Home > Essays > Essay: The Mysteries Of Revivification (Wait, What?)

Essay: The Mysteries Of Revivification (Wait, What?)

Yesterday morning, I received the February Esquire in the mail (props to Mr. Postman for drudging through our ninth blizzard in the past 72 hours). As the magazine loves to do every so often, this month’s edition had a special, catchy, slightly cliche title to it: The Fresh Start Issue.  On page 22, an editor explains what, exactly, this title means, and why he’s chosen this theme as an acceptable one for readers to plunge through as they sit in waiting rooms, Boeing 757’s, or, in my case, on a comfortable chair in a quiet living room.

We tend to think of people and things as being fixed and permanent. As much as we laud reinvention, our instinct is to see things as they are and imagine that they have been and always will be that way. But internally, individually, that’s not the case.

-Esquire Editor in Chief David Granger

This passage, as some general assertions tend to do, brought my mind back to basketball.  Players who through the first half of the 2010-11 season have morphed from one thing into another, whether it be for better or for worse, are what make the NBA such an incredibly intriguing league.  In sports, expectation is almost always preeminent when discussing performance—if people figured the probability of Mike Vick leading his team to the playoffs, dazzling spectators like he was once again 25, and becoming a respected pocket passer was high, all of his MVP talk would be laughable.

Russell Westbrook’s emergence alongside Kevin Durant; Kevin Love’s transformation into a prodigious rebounding machine; Eric Gordon becoming as talented a scorer as he was at Indiana, Amare Stoudemire putting the city of New York on his back sans Steve Nash; Wesley Matthews making Portland GM Rich Cho look like a mastermind; or Michael Beasley, before his ankle troubles, becoming one of the league’s most effortless scorers. These players are too young for reinvention. What you’re seeing in them was unforeseen by most, but in the end remains a simple case of potential mixed with desire equalling development.

To modify yourself as a basketball player, the most important thing you need is a past. A history, a reputation.  Reinvention occur with old-timers who are adjusting to their inevitable fade into the sunset.  Tracy McGrady, a player who once did this, is playing a token point guard role for the Pistons in part so Joe Dumars can put Rodney Stuckey on display for the league’s other general managers to analyze. In Boston, there’s a rejuvenated, reanimated, refreshed, and reawakened Shaquille O’Neal—he looked washed up, hidden, and dejected last year in Cleveland—who is now once again popping up all over the public’s radar. However this time around he’s making the league minimum and for the first time in his career will cede his place as a starter to another center.  Shaq has taken things in stride this season, been a man about his business and a professional with his role, performing spectacularly in some instances. But not every story is written with as sure an ending as McGrady and Shaq’s seem to be.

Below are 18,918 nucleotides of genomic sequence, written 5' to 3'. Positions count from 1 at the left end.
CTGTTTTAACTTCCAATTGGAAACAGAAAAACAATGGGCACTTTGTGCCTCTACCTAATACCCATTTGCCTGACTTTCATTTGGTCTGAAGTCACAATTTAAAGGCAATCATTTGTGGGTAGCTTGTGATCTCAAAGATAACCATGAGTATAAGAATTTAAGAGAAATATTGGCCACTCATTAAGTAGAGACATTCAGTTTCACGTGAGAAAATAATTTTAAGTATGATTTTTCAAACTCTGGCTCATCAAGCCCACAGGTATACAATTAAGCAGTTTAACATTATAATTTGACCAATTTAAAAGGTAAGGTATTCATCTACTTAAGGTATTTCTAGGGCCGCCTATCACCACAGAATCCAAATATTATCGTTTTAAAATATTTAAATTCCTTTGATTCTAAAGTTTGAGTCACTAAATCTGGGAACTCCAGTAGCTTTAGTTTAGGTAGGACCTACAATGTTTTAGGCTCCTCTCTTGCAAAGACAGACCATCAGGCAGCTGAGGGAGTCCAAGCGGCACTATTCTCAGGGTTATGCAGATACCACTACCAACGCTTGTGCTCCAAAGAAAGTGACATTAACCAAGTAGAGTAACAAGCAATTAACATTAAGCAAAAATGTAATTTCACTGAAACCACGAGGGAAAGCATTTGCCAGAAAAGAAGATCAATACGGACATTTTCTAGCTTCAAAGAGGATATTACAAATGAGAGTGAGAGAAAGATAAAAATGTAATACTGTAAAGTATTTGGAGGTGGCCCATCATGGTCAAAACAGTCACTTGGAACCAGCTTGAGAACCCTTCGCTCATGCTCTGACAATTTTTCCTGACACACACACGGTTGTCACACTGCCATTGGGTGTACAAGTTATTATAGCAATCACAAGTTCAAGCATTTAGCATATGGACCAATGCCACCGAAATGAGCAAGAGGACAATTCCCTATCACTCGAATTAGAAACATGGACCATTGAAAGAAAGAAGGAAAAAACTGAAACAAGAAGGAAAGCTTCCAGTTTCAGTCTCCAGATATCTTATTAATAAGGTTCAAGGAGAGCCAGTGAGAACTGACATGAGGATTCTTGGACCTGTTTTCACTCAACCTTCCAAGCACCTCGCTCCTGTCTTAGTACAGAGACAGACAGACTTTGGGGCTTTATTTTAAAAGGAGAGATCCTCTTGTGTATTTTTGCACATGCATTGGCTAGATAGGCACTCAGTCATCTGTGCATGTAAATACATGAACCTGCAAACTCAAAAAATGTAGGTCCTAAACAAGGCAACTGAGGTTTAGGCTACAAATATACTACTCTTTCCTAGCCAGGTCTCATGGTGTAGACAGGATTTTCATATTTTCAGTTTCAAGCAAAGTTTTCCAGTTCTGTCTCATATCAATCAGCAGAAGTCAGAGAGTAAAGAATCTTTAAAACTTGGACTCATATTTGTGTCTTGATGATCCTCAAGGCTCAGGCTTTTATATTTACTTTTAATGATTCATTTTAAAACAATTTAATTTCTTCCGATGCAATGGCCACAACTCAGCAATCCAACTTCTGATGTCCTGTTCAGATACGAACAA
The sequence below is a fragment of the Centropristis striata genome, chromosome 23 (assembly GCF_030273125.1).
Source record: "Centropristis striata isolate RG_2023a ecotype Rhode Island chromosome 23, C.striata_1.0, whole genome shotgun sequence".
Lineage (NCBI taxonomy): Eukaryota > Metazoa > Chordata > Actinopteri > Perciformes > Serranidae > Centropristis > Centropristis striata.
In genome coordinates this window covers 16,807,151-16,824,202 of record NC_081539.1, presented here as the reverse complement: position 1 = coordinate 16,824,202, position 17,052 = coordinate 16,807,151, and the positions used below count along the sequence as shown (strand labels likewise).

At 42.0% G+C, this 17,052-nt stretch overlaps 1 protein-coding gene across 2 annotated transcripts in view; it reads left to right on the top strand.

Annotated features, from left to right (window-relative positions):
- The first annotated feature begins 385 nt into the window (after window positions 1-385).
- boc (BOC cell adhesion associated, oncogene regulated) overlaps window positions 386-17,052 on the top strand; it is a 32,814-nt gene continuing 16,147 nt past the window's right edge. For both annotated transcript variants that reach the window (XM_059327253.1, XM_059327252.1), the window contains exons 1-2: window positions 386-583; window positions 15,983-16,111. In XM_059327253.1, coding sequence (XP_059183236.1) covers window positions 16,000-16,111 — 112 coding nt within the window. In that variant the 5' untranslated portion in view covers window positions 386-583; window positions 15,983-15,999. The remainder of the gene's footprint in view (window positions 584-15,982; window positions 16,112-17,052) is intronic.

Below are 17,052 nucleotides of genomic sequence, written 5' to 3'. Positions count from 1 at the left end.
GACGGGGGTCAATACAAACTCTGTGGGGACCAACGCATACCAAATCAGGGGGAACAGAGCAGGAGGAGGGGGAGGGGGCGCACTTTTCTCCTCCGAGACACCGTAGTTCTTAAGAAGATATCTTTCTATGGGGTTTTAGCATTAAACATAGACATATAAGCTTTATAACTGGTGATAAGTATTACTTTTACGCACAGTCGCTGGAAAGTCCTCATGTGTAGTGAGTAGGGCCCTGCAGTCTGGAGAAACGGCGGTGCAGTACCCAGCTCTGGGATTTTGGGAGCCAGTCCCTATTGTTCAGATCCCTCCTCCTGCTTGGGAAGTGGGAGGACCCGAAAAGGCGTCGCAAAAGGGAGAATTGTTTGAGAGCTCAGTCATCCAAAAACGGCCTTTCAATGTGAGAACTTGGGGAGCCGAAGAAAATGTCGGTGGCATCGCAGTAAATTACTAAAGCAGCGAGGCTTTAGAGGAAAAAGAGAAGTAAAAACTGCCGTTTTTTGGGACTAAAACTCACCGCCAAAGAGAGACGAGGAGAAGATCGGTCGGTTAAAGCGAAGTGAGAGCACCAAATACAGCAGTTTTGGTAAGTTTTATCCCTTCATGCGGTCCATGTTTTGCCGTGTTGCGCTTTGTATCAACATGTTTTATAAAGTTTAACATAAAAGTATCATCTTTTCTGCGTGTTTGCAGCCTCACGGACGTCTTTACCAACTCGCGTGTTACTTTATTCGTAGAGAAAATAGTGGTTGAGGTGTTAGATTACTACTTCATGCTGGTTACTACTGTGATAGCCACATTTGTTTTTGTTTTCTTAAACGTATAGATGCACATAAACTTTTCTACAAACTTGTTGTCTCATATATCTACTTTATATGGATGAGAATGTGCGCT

The most fascinating individual case of reinvention this season, from Washington to Orlando, is owned by Gilbert Arenas. Over the past 30 days, he’s been relegated to just 20 minutes of play per game (although apparently that isn’t his fault) and it’s looking like a sad, relatively quick downfall could be in the cards.

So how did he get here? In 2008 he had major surgery on his left knee for the third time in two years. Arenas missed quite a chunk of his prime, and it possibly effected him psychologically. Actually, he’s a human being so let’s exchange “possibly” with “definitely”. What I suspect also to have somewhat of a psychosomatic effect on Gilbert was the six-year, $111 million dollar contract extension that Washington gave him that same year.

“It’s a relief. It was a burden at the same time. Your whole city is depending on you,” he told The Washington Times. (This season he’s making more money than LeBron James, Joe Johnson, Amare Stoudemire, and new teammate, Dwight Howard.) It wasn’t wise at the time, and looking back it was clearly one of the more foolish decisions any owner has signed off on in the past 10 years—Arenas played in only 56 games for the Wizards after the extension was signed. To be fair, during the 2006-07 season an argument could be made that Gilbert was among the league’s most valuable players, so to say he was a bust wouldn’t be accurate. The money and the injuries indirectly weave themselves towards the locker room firearm drama and lengthy suspension; the stigmatic remnants of which still hang high above his head.

To watch Gilbert—more showman than franchise player—struggle so terribly to mesh within the frame of a contender is both tragic and predictable.  Few players needed a change of scenery more than Gilbert Arenas; a few weeks ago, a golden ticket out of town fluttered through his bedroom window and softly landed on his pillow.  But instead of capitalizing, Arenas has been unable to alter who he is on the basketball court. Who knows if he’ll be able to recapture the flair that made him one of the sports great entertainers. Right now, he’s backing up a player who will never see the personal success Gilbert witnessed. A player incapable of taking over a game the way Arenas once could just four years ago.

What if the Magic lose seven straight games and SVG decides to transform his starting lineup? What if Gilbert finds the ball in his hands with the clock winding down and his team down two?  What if he’s able to taste, if only for a night, the magic touch that’s quickly fleeting from his memory? What if Gilbert Arenas, at just 29 years of age, is able to reinvent himself by becoming what he once was?



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